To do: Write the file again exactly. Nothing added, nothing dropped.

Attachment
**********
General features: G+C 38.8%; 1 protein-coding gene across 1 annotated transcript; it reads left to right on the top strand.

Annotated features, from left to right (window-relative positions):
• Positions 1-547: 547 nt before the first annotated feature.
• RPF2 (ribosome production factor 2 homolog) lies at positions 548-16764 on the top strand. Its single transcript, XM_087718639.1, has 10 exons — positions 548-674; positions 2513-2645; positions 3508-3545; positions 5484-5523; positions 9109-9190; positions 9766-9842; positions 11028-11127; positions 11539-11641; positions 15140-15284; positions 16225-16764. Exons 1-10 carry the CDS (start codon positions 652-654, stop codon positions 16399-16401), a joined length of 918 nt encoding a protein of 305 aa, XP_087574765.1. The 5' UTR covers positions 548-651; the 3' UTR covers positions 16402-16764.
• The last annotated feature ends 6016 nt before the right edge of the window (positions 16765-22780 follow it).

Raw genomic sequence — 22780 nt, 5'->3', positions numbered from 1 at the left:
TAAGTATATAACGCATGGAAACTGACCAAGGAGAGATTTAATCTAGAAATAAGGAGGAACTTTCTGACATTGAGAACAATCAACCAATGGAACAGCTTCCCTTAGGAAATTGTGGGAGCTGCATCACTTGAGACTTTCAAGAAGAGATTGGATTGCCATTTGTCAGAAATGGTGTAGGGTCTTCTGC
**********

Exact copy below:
General features: G+C 38.8%; 1 protein-coding gene across 1 annotated transcript; it reads left to right on the top strand.

Annotated features, from left to right (window-relative positions):
• Positions 1-547: 547 nt before the first annotated feature.
• RPF2 (ribosome production factor 2 homolog) lies at positions 548-16764 on the top strand. Its single transcript, XM_087718639.1, has 10 exons — positions 548-674; positions 2513-2645; positions 3508-3545; positions 5484-5523; positions 9109-9190; positions 9766-9842; positions 11028-11127; positions 11539-11641; positions 15140-15284; positions 16225-16764. Exons 1-10 carry the CDS (start codon positions 652-654, stop codon positions 16399-16401), a joined length of 918 nt encoding a protein of 305 aa, XP_087574765.1. The 5' UTR covers positions 548-651; the 3' UTR covers positions 16402-16764.
• The last annotated feature ends 6016 nt before the right edge of the window (positions 16765-22780 follow it).

Raw genomic sequence — 22780 nt, 5'->3', positions numbered from 1 at the left:
TAAGTATATAACGCATGGAAACTGACCAAGGAGAGATTTAATCTAGAAATAAGGAGGAACTTTCTGACATTGAGAACAATCAACCAATGGAACAGCTTCCCTTAGGAAATTGTGGGAGCTGCATCACTTGAGACTTTCAAGAAGAGATTGGATTGCCATTTGTCAGAAATGGTGTAGGGTCTTCTGC